Pay close attention to Tesla (TSLA).
On heavy volume, the EV stock is up about $70 on the day. All after second quarter earnings came in better than expected. EPS, for example, came in at $2.27, which was higher than expectations for $1.81. And while revenues were up 42% year over year, TSLA margins did fall thanks to inflationary pressures, and increased competition.
“In a nutshell, the quarter was better than feared with healthy guidance for 2H by Musk & Co. that look achievable with no margin for error,” wrote analysts Dan Ives and John Katsingris from Wedbush, as quoted by CNBC. The firm still has a price target of $1,000 on TSLA.
Other firms are just as bullish.
Mizuho, for example, raised its price target to $1,175 from $1,150. Bank of America raised its price target to $950 from $900. Canaccord raised its target to $815 from $801. Cowen raised its target to $733 from $700. Wells Fargo raised it to $830 from $820.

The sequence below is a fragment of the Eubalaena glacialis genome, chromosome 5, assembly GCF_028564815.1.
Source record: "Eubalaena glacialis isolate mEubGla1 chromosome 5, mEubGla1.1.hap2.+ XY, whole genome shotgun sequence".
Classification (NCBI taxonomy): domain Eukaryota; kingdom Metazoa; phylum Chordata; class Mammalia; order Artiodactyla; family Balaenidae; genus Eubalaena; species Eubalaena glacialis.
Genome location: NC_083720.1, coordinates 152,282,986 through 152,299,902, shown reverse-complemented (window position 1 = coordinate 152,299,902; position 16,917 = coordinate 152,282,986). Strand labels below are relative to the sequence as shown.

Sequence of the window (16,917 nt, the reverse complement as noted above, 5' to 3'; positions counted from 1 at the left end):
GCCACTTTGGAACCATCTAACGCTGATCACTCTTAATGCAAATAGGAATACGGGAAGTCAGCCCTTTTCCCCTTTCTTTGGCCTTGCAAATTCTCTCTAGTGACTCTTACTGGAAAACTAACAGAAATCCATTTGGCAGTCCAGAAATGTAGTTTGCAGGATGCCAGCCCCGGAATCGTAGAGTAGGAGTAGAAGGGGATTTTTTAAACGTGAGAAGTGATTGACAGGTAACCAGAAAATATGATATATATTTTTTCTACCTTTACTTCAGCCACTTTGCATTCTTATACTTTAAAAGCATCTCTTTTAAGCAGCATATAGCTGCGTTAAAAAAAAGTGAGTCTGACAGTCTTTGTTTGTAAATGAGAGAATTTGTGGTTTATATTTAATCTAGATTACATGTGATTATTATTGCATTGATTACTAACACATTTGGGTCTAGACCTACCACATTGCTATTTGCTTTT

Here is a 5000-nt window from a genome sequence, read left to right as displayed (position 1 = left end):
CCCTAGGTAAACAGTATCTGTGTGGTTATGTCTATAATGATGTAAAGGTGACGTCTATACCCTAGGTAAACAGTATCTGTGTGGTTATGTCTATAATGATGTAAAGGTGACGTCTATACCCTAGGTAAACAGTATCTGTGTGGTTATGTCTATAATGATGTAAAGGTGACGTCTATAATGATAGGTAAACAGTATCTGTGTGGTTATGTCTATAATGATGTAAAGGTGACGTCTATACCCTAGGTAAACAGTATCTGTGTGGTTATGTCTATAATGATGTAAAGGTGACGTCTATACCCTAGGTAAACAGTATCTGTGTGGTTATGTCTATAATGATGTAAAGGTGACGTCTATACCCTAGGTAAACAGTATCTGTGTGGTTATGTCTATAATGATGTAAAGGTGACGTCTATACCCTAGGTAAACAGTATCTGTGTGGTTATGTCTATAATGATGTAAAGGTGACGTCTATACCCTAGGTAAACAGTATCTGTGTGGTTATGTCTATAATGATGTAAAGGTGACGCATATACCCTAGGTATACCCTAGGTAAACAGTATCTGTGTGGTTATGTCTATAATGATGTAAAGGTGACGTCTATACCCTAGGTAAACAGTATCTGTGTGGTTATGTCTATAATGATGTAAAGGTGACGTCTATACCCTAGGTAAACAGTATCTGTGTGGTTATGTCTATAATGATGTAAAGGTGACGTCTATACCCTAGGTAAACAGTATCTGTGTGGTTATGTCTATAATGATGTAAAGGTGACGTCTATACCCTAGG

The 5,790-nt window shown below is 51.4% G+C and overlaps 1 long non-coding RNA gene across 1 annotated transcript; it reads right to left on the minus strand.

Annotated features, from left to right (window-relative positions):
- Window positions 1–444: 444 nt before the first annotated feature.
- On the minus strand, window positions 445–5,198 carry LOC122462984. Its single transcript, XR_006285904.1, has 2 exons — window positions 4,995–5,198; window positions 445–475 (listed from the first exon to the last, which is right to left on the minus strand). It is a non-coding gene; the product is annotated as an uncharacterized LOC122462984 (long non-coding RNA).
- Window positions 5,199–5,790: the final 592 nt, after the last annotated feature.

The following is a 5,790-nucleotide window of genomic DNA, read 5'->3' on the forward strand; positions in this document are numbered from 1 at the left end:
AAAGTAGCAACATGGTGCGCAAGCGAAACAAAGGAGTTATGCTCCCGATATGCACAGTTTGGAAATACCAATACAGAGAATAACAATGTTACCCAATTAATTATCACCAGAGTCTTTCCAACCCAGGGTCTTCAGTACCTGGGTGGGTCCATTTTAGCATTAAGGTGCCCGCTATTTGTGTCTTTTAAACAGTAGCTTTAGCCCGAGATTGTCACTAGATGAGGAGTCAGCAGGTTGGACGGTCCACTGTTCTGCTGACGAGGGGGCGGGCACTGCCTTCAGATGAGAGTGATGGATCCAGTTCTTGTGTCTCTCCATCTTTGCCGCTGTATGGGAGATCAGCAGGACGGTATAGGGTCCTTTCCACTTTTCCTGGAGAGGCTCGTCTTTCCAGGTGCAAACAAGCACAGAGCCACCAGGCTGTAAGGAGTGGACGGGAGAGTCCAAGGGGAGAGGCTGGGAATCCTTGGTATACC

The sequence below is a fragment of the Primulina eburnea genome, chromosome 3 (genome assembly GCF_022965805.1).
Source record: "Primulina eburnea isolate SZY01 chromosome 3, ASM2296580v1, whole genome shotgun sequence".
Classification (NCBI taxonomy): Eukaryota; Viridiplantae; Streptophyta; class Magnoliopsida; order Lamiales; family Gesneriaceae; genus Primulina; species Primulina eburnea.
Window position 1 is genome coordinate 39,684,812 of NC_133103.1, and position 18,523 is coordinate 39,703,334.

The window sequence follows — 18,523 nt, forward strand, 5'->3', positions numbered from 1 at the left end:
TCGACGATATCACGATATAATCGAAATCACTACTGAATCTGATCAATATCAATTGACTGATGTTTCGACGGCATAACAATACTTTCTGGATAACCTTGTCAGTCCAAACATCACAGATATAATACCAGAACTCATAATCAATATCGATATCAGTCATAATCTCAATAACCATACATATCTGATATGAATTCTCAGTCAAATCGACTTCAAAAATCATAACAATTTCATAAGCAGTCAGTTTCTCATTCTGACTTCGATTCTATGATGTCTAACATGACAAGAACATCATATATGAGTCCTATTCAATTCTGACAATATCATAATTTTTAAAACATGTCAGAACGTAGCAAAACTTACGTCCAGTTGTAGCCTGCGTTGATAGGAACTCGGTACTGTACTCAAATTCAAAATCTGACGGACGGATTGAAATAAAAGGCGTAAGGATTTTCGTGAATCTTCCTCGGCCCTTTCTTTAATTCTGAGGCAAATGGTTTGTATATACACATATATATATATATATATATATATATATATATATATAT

Oppenheimer analyst Colin Rusch is still bullish, too.
As noted by TheFly.com, “With Tesla posting largely in-line Q2 manufacturing results in a challenging quarter with upside coming from its non-auto businesses and better-than-expected operating leverage, there were several notable technology and business model takeaways. First, supply chain and manufacturing throughput on its Austin and Berlin facilities appears to be tracking well. Second, 4680 ramp problem-solving appears to be making progress toward acceptable yields. Third, FSD is tracking a full functionality rollout by year-end along with a price increase. Last, he is beginning to see potential for operating margin expansion to 25% given scale-up and OpEx management similar to leading technology platforms.”
In addition, TSLA stock just broke above prior resistance around $792.63. From here, we’d like to see it refill its bearish gap around $888, near-term.